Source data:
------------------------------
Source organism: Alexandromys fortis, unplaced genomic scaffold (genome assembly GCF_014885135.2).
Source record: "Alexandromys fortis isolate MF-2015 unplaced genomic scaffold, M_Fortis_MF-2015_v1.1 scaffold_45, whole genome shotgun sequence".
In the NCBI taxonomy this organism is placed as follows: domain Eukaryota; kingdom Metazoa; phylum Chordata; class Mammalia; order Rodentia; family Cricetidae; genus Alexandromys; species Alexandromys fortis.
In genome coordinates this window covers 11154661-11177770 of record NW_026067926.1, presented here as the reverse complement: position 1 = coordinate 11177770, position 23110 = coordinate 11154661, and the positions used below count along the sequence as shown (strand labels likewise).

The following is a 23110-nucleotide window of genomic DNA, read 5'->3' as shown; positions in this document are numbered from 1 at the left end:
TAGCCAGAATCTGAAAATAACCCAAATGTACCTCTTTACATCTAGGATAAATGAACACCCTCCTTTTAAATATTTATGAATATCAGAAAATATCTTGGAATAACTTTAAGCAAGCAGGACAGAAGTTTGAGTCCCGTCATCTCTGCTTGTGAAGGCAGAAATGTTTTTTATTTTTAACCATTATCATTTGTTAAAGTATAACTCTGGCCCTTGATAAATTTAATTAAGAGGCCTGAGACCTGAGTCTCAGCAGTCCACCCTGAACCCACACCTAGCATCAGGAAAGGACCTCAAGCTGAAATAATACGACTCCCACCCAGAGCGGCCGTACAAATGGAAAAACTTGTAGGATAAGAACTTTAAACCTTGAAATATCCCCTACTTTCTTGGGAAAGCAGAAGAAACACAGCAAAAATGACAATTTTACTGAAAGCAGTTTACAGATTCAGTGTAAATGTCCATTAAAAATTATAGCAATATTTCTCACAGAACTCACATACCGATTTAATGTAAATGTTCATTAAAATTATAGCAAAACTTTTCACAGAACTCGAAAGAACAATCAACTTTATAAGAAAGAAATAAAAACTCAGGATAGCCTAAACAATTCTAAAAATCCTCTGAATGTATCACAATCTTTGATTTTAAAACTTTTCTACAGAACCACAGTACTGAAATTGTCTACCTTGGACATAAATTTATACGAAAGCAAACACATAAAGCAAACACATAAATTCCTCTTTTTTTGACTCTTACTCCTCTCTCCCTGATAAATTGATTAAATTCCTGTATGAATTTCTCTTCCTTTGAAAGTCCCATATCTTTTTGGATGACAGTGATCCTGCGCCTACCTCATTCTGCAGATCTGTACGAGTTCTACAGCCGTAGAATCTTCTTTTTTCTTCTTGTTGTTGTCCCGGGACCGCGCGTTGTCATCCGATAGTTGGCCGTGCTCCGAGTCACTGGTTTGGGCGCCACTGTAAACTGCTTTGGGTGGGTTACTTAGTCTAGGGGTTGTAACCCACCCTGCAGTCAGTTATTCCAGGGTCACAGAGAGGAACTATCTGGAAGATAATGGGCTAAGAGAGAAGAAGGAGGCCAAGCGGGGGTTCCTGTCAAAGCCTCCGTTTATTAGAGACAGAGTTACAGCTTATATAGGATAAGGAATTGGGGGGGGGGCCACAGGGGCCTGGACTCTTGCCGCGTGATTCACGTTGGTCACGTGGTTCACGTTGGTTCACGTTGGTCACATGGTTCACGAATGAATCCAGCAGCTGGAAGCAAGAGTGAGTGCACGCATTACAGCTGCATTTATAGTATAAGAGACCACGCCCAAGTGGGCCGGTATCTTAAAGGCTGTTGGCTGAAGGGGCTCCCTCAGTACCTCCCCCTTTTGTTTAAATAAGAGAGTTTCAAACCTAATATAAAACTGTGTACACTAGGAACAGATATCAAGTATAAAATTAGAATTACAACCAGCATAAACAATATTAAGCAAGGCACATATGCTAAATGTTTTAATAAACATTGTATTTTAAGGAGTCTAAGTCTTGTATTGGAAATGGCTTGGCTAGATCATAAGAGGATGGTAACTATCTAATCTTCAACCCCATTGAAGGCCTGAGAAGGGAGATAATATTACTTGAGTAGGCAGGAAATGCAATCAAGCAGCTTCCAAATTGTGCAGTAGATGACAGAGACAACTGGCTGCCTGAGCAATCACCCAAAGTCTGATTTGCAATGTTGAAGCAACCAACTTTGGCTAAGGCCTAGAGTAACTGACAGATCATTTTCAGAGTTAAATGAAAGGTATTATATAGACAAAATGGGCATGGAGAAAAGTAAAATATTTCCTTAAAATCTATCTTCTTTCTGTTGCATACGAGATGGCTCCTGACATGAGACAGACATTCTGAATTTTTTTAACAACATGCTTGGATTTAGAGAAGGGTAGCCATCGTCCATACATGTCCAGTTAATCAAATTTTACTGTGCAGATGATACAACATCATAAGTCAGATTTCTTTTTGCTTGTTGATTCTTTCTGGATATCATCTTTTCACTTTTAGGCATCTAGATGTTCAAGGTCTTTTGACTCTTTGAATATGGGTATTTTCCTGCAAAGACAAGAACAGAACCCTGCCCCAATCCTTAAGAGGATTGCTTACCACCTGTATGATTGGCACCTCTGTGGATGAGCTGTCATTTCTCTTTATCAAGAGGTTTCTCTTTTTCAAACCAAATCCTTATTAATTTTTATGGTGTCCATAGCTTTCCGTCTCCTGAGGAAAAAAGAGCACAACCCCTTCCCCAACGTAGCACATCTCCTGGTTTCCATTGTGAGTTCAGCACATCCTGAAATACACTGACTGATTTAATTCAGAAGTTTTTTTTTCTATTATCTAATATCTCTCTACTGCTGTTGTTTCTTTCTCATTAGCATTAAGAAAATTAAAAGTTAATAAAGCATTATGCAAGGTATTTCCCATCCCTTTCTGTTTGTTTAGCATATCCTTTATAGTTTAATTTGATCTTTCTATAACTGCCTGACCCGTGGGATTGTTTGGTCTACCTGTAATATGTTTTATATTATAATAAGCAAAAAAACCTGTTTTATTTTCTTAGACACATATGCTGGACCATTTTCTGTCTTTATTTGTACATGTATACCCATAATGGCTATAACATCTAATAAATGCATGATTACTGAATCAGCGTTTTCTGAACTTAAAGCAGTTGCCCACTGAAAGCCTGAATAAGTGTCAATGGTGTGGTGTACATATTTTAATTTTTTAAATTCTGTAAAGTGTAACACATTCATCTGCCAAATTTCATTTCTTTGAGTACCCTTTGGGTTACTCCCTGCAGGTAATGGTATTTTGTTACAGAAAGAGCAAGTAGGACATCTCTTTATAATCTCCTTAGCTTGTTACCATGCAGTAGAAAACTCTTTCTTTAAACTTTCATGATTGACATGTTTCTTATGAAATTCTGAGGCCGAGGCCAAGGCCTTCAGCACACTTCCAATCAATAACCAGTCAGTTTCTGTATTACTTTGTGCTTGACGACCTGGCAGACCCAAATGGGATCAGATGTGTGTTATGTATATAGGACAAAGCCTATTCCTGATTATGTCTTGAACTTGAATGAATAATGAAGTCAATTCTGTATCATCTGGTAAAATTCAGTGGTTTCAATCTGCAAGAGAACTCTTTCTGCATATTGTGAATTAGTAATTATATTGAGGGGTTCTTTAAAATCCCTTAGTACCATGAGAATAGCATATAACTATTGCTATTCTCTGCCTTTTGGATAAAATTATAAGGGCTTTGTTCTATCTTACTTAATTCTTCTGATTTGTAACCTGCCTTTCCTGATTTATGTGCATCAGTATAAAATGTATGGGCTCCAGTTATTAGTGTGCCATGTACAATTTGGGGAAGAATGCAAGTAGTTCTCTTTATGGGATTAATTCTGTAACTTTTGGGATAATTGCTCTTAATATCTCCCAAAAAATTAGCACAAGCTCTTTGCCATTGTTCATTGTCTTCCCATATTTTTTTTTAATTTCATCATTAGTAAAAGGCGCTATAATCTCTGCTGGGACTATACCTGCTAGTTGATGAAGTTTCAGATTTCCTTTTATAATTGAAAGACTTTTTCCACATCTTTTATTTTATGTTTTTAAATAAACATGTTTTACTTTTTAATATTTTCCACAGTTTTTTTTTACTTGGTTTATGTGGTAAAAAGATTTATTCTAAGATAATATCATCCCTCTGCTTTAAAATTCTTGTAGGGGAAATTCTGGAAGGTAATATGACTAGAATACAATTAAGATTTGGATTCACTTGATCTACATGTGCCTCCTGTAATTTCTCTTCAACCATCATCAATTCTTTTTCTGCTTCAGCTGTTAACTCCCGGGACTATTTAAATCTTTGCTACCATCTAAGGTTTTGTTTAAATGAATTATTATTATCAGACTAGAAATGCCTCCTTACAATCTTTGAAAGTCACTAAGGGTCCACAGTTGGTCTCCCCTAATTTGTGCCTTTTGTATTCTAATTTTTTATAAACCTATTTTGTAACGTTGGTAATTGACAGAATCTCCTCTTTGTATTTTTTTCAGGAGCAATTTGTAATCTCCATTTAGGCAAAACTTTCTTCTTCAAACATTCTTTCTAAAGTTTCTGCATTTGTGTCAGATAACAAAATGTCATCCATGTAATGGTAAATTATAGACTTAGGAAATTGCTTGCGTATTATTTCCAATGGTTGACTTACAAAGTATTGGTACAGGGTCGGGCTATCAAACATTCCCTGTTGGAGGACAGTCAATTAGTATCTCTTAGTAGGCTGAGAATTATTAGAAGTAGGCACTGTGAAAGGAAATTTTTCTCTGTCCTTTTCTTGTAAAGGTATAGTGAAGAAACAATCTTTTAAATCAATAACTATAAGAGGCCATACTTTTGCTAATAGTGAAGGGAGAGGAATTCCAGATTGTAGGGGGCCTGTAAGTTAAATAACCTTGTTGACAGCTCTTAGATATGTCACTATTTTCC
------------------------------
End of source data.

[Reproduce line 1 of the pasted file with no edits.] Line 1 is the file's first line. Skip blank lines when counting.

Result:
Source organism: Alexandromys fortis, unplaced genomic scaffold (genome assembly GCF_014885135.2).